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A new eco-friendly, cheap, and sustainable purification system speeds up the purification of water by tapping on the potential of nanotechnology.
Here at I’mnovation-Hub we follow closely the latest water-purification technologies. Indeed, together with the generation of power, the availability of drinking water is one of the main priorities for human progress. From osmotic technologies to graphene filters, all the way to evaporation systems, we have seen endless approaches to face the challenge. Now, a group of scientists from the Royal Melbourne Institute of Technology University (RMIT) in Australia has taken current technologies a step forward. Their nanotechnology-based solution is comparatively simple, cheap to produce and, besides being sustainable, it increases the speed of the filtering process by a factor of one hundred.
To achieve this technological innovation, they have combined a gallium-based metal liquid alloy with a common material like aluminum. Once the alloy is exposed to water, nano-thin sheets of aluminum oxide compounds start growing naturally on the surface. 100.000 thousand thinner than a human hair, these sheets stack up creating a highly porous material that allows water to flow through rapidly while trapping pollutants. The main goal of the researchers was to create a technology able to filter heavy metals like lead and separate oil from water, but the results are far more encouraging as the pores can also filter sulfates, phosphates, and other impurities.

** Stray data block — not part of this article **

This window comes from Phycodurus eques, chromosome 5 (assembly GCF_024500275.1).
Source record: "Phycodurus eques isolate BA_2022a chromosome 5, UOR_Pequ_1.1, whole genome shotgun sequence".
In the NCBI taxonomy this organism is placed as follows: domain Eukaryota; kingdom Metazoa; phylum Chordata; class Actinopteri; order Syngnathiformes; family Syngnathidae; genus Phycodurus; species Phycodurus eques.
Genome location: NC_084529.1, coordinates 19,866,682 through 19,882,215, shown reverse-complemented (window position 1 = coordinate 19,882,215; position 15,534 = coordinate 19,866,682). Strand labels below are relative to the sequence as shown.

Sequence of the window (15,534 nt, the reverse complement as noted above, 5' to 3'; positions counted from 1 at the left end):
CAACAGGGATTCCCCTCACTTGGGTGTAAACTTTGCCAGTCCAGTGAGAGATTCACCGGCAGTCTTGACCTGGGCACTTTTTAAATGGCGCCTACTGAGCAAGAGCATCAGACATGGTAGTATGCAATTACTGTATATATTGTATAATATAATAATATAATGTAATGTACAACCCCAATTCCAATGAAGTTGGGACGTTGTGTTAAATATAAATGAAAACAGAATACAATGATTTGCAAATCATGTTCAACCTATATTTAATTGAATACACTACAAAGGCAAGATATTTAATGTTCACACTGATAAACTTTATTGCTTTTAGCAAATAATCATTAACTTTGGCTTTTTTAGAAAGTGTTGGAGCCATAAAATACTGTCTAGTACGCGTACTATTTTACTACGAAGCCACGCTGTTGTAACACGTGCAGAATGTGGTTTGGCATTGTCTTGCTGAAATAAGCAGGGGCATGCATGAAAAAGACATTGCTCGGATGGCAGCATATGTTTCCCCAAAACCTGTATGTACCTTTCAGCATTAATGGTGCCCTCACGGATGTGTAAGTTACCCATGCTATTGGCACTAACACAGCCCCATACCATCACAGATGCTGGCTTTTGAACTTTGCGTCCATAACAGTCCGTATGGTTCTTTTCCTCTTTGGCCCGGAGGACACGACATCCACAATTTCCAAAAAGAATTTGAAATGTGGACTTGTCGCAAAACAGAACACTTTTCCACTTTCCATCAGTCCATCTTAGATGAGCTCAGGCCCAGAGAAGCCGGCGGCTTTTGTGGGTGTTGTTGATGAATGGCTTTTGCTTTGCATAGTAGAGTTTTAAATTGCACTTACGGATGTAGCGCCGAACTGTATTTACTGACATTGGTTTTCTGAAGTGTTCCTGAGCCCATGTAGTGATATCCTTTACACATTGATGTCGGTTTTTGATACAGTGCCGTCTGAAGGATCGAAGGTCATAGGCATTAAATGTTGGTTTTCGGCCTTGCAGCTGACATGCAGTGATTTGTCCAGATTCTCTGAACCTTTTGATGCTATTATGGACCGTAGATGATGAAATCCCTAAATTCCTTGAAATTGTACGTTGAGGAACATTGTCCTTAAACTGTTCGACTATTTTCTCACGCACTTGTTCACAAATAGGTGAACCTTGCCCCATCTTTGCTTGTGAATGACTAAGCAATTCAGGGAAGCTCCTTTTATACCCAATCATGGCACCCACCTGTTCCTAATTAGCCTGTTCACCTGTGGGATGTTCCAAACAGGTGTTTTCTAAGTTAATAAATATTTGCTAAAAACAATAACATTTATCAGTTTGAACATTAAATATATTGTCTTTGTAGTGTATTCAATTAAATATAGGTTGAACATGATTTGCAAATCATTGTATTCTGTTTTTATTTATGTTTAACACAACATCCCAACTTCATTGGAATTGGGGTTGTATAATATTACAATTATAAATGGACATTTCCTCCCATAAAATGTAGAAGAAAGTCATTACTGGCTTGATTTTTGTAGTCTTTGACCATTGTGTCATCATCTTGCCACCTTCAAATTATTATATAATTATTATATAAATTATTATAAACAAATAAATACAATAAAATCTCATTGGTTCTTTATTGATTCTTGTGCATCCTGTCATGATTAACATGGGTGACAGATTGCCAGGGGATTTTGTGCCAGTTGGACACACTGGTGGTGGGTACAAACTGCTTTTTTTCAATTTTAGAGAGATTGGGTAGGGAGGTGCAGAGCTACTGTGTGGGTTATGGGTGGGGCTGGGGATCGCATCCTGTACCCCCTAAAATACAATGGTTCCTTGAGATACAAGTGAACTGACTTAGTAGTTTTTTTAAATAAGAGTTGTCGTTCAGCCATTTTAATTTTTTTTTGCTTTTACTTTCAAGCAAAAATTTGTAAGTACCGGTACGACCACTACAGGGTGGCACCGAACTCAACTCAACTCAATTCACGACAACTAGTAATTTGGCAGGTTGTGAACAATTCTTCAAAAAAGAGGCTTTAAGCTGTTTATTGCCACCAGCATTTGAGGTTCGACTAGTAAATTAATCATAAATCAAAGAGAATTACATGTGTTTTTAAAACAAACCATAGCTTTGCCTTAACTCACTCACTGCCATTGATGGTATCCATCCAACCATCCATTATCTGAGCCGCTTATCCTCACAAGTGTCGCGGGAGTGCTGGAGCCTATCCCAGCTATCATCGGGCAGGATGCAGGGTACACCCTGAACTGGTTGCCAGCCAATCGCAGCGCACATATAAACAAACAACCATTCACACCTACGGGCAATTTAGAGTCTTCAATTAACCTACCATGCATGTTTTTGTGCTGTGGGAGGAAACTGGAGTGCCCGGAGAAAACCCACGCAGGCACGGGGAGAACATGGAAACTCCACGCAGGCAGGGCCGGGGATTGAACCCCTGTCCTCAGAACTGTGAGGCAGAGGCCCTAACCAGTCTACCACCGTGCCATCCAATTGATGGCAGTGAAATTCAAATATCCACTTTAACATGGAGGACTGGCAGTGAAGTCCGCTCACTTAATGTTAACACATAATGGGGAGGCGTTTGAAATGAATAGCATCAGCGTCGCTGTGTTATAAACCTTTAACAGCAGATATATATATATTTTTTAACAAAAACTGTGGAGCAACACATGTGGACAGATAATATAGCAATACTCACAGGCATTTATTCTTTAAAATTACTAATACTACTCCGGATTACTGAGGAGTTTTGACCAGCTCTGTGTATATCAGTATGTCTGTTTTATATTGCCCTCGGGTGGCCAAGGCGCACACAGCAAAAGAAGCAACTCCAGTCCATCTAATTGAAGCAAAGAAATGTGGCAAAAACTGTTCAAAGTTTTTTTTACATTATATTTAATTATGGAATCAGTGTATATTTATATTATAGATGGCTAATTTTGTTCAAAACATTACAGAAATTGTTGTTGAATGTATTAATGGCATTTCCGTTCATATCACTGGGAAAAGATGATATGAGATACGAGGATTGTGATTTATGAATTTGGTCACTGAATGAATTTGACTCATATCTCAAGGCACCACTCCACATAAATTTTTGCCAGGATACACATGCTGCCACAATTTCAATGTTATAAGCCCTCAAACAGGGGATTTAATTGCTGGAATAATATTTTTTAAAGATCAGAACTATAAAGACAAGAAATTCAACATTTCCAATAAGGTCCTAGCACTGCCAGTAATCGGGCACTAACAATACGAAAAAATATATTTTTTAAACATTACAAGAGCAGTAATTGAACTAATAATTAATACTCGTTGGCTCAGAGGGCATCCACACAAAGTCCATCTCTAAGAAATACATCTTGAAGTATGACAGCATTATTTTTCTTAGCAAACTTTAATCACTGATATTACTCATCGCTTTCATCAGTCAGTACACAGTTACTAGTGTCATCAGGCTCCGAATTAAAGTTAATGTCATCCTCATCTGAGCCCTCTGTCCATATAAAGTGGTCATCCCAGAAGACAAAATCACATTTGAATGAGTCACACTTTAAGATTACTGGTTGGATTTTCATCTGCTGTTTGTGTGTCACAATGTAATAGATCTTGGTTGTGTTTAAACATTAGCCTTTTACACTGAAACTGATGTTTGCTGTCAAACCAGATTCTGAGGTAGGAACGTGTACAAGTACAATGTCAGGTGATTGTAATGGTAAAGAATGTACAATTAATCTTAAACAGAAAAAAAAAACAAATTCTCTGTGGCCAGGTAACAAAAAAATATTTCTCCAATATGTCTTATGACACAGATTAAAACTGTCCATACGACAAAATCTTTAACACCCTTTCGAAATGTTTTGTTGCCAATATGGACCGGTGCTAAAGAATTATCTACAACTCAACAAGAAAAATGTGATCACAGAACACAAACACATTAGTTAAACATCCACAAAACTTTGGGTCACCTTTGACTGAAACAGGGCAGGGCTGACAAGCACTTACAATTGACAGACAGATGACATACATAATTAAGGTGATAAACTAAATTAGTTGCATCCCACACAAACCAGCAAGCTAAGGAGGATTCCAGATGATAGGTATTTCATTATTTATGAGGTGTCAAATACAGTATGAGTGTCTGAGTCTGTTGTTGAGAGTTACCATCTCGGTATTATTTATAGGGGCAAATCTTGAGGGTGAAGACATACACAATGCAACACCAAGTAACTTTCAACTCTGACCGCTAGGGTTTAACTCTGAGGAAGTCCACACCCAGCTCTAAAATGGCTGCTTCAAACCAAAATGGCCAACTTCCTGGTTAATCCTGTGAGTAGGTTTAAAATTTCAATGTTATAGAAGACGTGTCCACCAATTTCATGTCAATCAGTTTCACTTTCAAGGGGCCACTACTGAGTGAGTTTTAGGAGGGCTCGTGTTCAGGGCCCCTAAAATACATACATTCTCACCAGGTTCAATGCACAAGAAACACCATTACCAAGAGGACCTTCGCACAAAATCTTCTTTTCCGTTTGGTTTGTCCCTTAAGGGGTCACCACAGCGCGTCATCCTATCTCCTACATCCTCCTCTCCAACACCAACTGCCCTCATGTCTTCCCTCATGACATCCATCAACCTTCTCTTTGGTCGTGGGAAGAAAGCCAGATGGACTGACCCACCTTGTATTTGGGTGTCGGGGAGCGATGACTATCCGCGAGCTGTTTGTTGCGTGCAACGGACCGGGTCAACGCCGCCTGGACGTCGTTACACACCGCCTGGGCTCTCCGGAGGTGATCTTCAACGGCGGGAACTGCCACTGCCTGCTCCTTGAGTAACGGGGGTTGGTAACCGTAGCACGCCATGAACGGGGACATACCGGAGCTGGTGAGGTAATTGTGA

One of the main advantages of this innovative technology is that, unlike other systems, the production of these nanofilters doesn’t require high temperatures or the used of toxic metals and doesn’t leave any waste. As a bonus, besides nanoporous structures for filters, the process allows creating nanofibers with applications in electronics, optics, and catalytic systems.
We are used to hearing about the term, but what is exactly a metal liquid? Basically, it’s exactly what its name suggests, but liquid metals have a few quirks of their own. They are materials with very low melting points, normally at room temperature. Probably, mercury would be the most famous one, but there are several others as cesium, rubidium or gallium. In addition to that, there is a wide range of alloys that show similar properties. Their main peculiarity is that the elements comprising the alloy have higher individual melting points than combined, which is called a eutectic.
Liquid metal has been used for many years in the field of electronics but is currently receiving renewed attention for its applications in miniature devices like those found in the Internet of Things (IoT) and wearables, as it can be used to create flexible and small antennas.